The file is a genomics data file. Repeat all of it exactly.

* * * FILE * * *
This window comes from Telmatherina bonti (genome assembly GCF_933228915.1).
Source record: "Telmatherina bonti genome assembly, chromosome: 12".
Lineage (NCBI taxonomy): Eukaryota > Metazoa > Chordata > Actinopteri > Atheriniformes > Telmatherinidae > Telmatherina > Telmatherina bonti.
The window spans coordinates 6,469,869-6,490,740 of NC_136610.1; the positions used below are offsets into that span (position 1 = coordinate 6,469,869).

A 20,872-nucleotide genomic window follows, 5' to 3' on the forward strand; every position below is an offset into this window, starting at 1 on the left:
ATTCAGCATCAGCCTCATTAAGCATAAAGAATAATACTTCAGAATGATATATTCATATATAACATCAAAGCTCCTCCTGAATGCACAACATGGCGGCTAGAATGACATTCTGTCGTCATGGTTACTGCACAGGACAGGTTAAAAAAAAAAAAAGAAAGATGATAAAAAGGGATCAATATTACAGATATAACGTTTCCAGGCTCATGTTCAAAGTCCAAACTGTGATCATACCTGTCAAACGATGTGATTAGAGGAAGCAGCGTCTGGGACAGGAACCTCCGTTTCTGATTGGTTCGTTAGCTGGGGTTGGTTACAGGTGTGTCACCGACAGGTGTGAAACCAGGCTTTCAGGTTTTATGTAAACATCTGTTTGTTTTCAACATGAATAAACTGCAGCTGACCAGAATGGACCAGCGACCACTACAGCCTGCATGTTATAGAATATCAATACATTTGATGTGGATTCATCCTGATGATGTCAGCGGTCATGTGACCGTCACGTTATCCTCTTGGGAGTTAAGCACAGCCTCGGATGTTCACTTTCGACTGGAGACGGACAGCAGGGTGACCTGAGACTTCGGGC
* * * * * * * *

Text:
This window comes from Telmatherina bonti (genome assembly GCF_933228915.1).
Source record: "Telmatherina bonti genome assembly, chromosome: 12".
Lineage (NCBI taxonomy): Eukaryota > Metazoa > Chordata > Actinopteri > Atheriniformes > Telmatherinidae > Telmatherina > Telmatherina bonti.
The window spans coordinates 6,469,869-6,490,740 of NC_136610.1; the positions used below are offsets into that span (position 1 = coordinate 6,469,869).

A 20,872-nucleotide genomic window follows, 5' to 3' on the forward strand; every position below is an offset into this window, starting at 1 on the left:
ATTCAGCATCAGCCTCATTAAGCATAAAGAATAATACTTCAGAATGATATATTCATATATAACATCAAAGCTCCTCCTGAATGCACAACATGGCGGCTAGAATGACATTCTGTCGTCATGGTTACTGCACAGGACAGGTTAAAAAAAAAAAAAGAAAGATGATAAAAAGGGATCAATATTACAGATATAACGTTTCCAGGCTCATGTTCAAAGTCCAAACTGTGATCATACCTGTCAAACGATGTGATTAGAGGAAGCAGCGTCTGGGACAGGAACCTCCGTTTCTGATTGGTTCGTTAGCTGGGGTTGGTTACAGGTGTGTCACCGACAGGTGTGAAACCAGGCTTTCAGGTTTTATGTAAACATCTGTTTGTTTTCAACATGAATAAACTGCAGCTGACCAGAATGGACCAGCGACCACTACAGCCTGCATGTTATAGAATATCAATACATTTGATGTGGATTCATCCTGATGATGTCAGCGGTCATGTGACCGTCACGTTATCCTCTTGGGAGTTAAGCACAGCCTCGGATGTTCACTTTCGACTGGAGACGGACAGCAGGGTGACCTGAGACTTCGGGC